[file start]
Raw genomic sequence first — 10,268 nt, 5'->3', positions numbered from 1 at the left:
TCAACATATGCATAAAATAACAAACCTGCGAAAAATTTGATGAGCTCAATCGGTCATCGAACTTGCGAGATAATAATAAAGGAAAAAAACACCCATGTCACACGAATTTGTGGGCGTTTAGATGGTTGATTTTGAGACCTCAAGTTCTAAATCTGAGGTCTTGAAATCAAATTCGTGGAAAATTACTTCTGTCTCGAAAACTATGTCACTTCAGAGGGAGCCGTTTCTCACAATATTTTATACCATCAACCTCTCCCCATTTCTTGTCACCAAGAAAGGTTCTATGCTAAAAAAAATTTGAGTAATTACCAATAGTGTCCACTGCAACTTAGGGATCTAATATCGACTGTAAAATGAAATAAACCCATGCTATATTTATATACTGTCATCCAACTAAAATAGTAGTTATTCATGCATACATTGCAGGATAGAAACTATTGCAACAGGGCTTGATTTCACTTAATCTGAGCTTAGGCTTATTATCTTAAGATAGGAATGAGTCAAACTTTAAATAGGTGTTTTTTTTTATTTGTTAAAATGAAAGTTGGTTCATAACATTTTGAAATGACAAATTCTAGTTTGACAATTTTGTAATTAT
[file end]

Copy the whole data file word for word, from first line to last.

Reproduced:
Raw genomic sequence first — 10,268 nt, 5'->3', positions numbered from 1 at the left:
TCAACATATGCATAAAATAACAAACCTGCGAAAAATTTGATGAGCTCAATCGGTCATCGAACTTGCGAGATAATAATAAAGGAAAAAAACACCCATGTCACACGAATTTGTGGGCGTTTAGATGGTTGATTTTGAGACCTCAAGTTCTAAATCTGAGGTCTTGAAATCAAATTCGTGGAAAATTACTTCTGTCTCGAAAACTATGTCACTTCAGAGGGAGCCGTTTCTCACAATATTTTATACCATCAACCTCTCCCCATTTCTTGTCACCAAGAAAGGTTCTATGCTAAAAAAAATTTGAGTAATTACCAATAGTGTCCACTGCAACTTAGGGATCTAATATCGACTGTAAAATGAAATAAACCCATGCTATATTTATATACTGTCATCCAACTAAAATAGTAGTTATTCATGCATACATTGCAGGATAGAAACTATTGCAACAGGGCTTGATTTCACTTAATCTGAGCTTAGGCTTATTATCTTAAGATAGGAATGAGTCAAACTTTAAATAGGTGTTTTTTTTTATTTGTTAAAATGAAAGTTGGTTCATAACATTTTGAAATGACAAATTCTAGTTTGACAATTTTGTAATTAT